A Missing Link in Cybernetics: Logic and Continuity

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Springer Science & Business Media, Apr 21, 2009 - Computers - 139 pages
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In this book I argue that a reason for the limited success of various studies under the general heading of cybernetics is failure to appreciate the importance of con- nuity, in a simple metrical sense of the term. It is with particular, but certainly not exclusive, reference to the Arti cial Intelligence (AI) effort that the shortcomings of established approaches are most easily seen. One reason for the relative failure of attempts to analyse and model intelligence is the customary assumption that the processing of continuous variables and the manipulation of discrete concepts should be considered separately, frequently with the assumption that continuous processing plays no part in thought. There is much evidence to the contrary incl- ing the observation that the remarkable ability of people and animals to learn from experience nds similar expression in tasks of both discrete and continuous nature and in tasks that require intimate mixing of the two. Such tasks include everyday voluntary movement while preserving balance and posture, with competitive games and athletics offering extreme examples. Continuous measures enter into many tasks that are usually presented as discrete. In tasks of pattern recognition, for example, there is often a continuous measure of the similarity of an imposed pattern to each of a set of paradigms, of which the most similar is selected. The importance of continuity is also indicated by the fact that adjectives and adverbs in everyday verbal communication have comparative and superlative forms.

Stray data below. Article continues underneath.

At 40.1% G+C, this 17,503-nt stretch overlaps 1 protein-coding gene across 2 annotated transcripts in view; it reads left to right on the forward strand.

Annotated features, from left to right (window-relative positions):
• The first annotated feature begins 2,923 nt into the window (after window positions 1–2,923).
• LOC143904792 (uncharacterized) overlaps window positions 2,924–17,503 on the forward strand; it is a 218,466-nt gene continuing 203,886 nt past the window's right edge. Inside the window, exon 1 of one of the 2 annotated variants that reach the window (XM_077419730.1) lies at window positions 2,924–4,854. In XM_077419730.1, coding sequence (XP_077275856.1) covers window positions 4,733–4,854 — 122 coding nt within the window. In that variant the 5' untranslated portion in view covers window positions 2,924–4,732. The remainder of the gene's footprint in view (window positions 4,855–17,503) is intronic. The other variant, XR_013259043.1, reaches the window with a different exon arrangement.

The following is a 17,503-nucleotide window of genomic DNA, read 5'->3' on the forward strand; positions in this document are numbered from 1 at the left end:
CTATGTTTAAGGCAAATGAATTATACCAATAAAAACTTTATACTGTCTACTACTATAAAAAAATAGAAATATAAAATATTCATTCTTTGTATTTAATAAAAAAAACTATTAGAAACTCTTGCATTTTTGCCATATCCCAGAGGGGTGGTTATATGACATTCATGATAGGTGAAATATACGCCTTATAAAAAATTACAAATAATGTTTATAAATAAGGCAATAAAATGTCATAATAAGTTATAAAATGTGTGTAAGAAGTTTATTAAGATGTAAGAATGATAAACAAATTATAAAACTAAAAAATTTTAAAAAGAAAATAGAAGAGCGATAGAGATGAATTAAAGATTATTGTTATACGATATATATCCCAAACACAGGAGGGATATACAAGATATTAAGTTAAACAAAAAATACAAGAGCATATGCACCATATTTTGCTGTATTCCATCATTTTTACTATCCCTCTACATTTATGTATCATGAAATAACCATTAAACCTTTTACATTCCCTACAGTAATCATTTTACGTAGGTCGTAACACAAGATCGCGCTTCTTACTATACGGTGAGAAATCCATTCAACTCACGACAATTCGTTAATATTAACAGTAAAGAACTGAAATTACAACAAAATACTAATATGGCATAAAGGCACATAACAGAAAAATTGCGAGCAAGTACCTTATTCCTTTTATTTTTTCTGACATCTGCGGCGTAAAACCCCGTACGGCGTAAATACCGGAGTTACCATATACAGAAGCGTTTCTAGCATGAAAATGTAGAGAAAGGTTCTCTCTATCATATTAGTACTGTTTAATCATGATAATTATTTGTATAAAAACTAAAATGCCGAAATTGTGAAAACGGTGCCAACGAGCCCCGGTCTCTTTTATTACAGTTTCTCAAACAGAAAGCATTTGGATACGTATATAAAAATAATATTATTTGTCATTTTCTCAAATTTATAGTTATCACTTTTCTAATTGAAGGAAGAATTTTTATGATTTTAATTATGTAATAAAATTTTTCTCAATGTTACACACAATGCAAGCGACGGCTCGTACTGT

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Contents

Origins and Aims
1
to 2 Where to Start?
17
to 3 Continuous versus Discrete
37
to 4 Adaptation SelfOrganisation Learning
57
to 5 Backpropagation
84
to 6 SelfReference
105
to 7 Fractal Intelligence
113
to 8 Conclusions
117
to References
127
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